Letter to my Unborn Daughter

Helping my daughter develop a good body image!

Dear Violet,

I am so excited to be bringing you into the world!  I feel honored to be your mother, and I can’t wait until I get to see your face, hold you in my arms, and play with your little toes.

There are lots of beautiful things to see when you get here.  The ocean, for instance, is vast and filled with incredible creatures.  Your daddy and I got to swim in a reef with a grown turtle once, and someday we’ll take you and your brother to swim there too!

I wish I could say that the world I’m bringing you into is only filled with good things, but unfortunately, it isn’t.  Ever since Adam and Eve ate that apple, people have been hurting each other and feeling superior to one another.  Others will judge you more often by the way you look than by your character, and as a woman, it’s something you’ll eventually have to get used to.  Many girls develop a low body image at a young age, and it can negatively affect their health and happiness throughout their entire lives.

You won’t notice this about me, because all you’re going to see when you look at me is the mommy you love, but I’m not content with the way I look.  I’m more content than I once was, but the insecurity I felt as a teenager hasn’t completely gone away, yet.  But I also know worrying about your appearance will only bring you misery, and even if you are born with great beauty, it will be fleeting.  God created you exactly the way you are for a reason, and it wasn’t for the approval of men.

My influence will matter far, far more to you than any pressure you get from your peers, the media, or other adults in your life.  I know, for instance, that if I worry and obsess about my weight, you are more likely to worry and obsess about yours.  If I’m critical about my appearance, then you will soak that up, and one day, you will be repeating those same criticisms to yourself.  I want, more than anything else, to equip you with the tools you’ll need so that you can stand up to the body image pressure you will face one day as an adolescent.  So, here are some promises that I will do my best to keep to you:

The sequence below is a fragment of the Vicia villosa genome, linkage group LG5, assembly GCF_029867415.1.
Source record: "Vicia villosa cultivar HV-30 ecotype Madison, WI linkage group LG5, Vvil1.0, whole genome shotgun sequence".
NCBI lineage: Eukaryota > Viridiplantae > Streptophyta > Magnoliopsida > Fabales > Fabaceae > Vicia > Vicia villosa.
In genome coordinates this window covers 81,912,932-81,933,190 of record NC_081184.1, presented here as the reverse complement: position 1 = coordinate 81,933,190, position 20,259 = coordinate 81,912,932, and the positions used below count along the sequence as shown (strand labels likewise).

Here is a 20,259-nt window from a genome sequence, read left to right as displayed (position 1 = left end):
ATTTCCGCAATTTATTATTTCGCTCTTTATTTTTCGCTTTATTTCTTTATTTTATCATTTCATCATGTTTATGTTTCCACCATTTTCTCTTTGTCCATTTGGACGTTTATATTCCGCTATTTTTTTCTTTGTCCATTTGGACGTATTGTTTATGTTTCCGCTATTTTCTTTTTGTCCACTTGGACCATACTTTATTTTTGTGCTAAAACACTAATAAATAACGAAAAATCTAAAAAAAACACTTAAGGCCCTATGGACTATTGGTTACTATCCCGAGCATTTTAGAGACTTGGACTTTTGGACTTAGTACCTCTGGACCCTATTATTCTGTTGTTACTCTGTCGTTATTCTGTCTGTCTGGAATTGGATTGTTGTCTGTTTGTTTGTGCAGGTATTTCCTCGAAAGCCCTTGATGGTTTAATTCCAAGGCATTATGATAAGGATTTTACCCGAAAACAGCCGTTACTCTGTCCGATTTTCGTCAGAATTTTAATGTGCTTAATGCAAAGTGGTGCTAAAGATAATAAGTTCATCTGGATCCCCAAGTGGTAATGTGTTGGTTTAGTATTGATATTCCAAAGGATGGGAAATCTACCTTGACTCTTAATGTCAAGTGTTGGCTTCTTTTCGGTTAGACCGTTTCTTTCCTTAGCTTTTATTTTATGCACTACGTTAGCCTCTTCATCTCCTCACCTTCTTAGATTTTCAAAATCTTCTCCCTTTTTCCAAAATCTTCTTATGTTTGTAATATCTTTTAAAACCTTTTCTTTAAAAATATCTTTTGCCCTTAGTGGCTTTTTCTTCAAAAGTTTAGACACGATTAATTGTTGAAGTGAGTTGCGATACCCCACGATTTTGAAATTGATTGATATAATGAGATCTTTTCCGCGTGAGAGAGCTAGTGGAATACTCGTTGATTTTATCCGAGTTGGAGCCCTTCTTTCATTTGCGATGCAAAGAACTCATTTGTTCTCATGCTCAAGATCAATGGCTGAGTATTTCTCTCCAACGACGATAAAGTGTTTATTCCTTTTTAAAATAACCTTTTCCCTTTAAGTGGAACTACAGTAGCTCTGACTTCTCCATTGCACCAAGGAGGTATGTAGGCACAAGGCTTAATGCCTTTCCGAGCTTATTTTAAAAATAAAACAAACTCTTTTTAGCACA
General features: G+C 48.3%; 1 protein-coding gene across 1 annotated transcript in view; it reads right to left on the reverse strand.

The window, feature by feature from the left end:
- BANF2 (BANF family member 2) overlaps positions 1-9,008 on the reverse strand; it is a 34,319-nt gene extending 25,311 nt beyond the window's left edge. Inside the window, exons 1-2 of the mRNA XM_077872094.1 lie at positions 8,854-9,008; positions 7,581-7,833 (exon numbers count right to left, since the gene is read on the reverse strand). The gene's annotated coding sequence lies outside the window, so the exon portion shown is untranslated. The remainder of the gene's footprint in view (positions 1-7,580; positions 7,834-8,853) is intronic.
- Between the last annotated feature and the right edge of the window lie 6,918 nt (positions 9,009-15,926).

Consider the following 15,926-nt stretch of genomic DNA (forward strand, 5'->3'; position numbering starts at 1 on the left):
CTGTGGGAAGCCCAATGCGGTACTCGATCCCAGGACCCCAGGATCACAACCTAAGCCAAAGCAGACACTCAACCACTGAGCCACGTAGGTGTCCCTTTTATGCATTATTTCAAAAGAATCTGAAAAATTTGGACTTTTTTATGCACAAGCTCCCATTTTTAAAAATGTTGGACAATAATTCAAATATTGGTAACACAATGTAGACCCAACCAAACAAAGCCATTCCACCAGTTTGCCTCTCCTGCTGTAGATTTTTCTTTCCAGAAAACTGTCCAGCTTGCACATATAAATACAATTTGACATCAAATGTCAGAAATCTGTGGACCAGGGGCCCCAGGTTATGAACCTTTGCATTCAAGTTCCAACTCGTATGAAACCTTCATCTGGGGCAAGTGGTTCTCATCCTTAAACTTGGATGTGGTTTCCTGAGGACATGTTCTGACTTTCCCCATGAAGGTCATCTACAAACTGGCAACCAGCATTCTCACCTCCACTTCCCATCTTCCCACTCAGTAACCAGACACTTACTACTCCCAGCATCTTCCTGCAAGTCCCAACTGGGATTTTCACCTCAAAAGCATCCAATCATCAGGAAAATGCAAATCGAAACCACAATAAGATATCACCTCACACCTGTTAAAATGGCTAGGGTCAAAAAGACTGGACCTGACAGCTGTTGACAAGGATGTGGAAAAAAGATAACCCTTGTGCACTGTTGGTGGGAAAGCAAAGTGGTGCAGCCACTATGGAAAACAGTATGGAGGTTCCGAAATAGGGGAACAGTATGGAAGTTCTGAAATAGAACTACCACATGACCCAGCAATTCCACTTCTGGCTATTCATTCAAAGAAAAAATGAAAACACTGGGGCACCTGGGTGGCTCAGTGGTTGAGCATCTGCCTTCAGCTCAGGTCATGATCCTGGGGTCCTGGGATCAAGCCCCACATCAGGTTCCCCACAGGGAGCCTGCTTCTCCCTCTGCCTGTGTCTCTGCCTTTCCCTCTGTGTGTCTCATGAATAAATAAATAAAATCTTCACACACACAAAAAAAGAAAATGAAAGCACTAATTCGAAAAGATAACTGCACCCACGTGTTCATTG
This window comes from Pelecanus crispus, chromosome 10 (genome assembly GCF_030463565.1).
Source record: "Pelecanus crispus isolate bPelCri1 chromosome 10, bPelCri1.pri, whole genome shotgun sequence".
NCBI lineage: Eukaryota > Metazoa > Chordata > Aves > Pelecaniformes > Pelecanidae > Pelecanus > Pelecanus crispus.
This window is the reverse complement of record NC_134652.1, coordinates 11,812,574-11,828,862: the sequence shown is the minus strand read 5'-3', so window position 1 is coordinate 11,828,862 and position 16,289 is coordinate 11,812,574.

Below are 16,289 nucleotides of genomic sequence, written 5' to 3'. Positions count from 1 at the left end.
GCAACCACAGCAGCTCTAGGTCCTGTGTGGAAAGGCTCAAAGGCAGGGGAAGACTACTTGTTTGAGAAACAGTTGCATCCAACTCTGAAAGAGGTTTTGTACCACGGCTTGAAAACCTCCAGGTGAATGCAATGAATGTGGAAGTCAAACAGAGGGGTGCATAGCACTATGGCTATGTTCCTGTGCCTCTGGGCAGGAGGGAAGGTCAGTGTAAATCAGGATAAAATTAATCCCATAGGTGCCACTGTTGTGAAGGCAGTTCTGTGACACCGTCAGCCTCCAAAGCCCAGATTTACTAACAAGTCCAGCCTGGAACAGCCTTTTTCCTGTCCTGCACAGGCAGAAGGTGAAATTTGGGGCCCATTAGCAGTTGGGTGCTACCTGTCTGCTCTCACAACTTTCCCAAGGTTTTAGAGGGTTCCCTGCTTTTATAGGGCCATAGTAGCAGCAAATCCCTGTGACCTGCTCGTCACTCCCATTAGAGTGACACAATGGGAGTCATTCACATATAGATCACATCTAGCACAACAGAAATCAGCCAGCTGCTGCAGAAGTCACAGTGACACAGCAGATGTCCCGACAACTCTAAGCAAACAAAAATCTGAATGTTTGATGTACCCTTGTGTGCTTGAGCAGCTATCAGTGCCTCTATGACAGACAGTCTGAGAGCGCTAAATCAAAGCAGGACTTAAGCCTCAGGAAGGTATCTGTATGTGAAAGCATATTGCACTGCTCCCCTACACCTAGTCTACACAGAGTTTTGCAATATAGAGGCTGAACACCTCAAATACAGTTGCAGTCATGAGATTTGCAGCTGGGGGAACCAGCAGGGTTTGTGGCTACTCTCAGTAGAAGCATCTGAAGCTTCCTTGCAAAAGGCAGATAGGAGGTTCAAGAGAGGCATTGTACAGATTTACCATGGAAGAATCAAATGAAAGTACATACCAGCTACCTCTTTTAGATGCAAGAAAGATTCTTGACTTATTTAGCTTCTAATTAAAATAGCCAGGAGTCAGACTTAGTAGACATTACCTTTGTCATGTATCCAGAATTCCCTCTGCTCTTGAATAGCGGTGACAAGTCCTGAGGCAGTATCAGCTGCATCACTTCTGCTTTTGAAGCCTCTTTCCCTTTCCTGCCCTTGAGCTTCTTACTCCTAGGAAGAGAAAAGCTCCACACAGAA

1. I promise to never criticize my own appearance in front of you.

2. I promise to stop weighing myself.  Many scientists have said recently that weight-to-height ratios aren’t good indicators of health, because they don’t take muscle mass or fat distribution into account.  And as a woman, your hip and bust measurement won’t matter for your health either – those numbers are all genetic.  In order to be healthy, all you need to measure is your waist – and as long as your waist measurement is equal to or less than half your height, you’re healthy, no matter what size you wear or what you weigh.

3. I promise to model a healthy diet for you, while at the same time, enjoying occasional splurges without feeling shame.  You should enjoy food without associating guilty feelings with it.  Eat your broccoli at dinner, and when you are out with your friends, enjoy an ice cream cone, and don’t feel bad about it.

4. I promise to praise you more often for the things you do than for the way you look.  You may find this hard to believe, but your mom used to be kind of passive.  I was once like a leaf on a river, floating wherever the current took me.  I may have stayed that way forever, but one day, the current led me off a waterfall.  Sometimes, God lets us feel the consequences of our actions so that we can learn from our mistakes.  I could have been crushed, but I made it through – and I learned a valuable lesson.  What you do is more important than how you look, and if you want something, you have to make it happen.  Be your own fairy godmother, and make your dreams come true.

5. I promise to never, ever, EVER put you on a diet.  Diets are not helpful.  They are harmful.  They teach you to ignore your body’s natural hunger signals and to deprive yourself of the nutrients you need as a growing girl.  Other than the vegetables your dad and I will force you to eat at dinner, you will always be able to eat as much food as you need to feel full.

I will do my best to keep these promises to you, but if I make mistakes, know that I love you, and when I mess up, it’s not your fault.  You will always be my little girl, and I will always love you.



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3 thoughts on “Letter to my Unborn Daughter

  1. Mary

    This is absolutely wonderful, Rebecca! You’re beautiful, in & out, & it always bums me out to find out that my friends have all the insecurities that I have, too. I am so much better than my teens & early 20s; I used to slap myself in the face I felt so inadequate & ugly, I have started sharing that tid-bit to remind myself how far I have come. If you can, try to steer Violet away from beauty magazines; Seventeen, Vogue & Marie Clare were my steady reading diet from 12 & on & I partly blame them for how awful I felt as I would look at the airbrushed girls.
    Hope you’re feeling good! 🙂 xo

  2. Brianna

    This is such an insarational thought to have and give to your daughter. Violet is an amazing name, I just love it, I think when I have a daughter, (I’m planning on it) I might name her Violet. And amazing name, an amazing mother, I feel she will be one of those kids that always brings joy!

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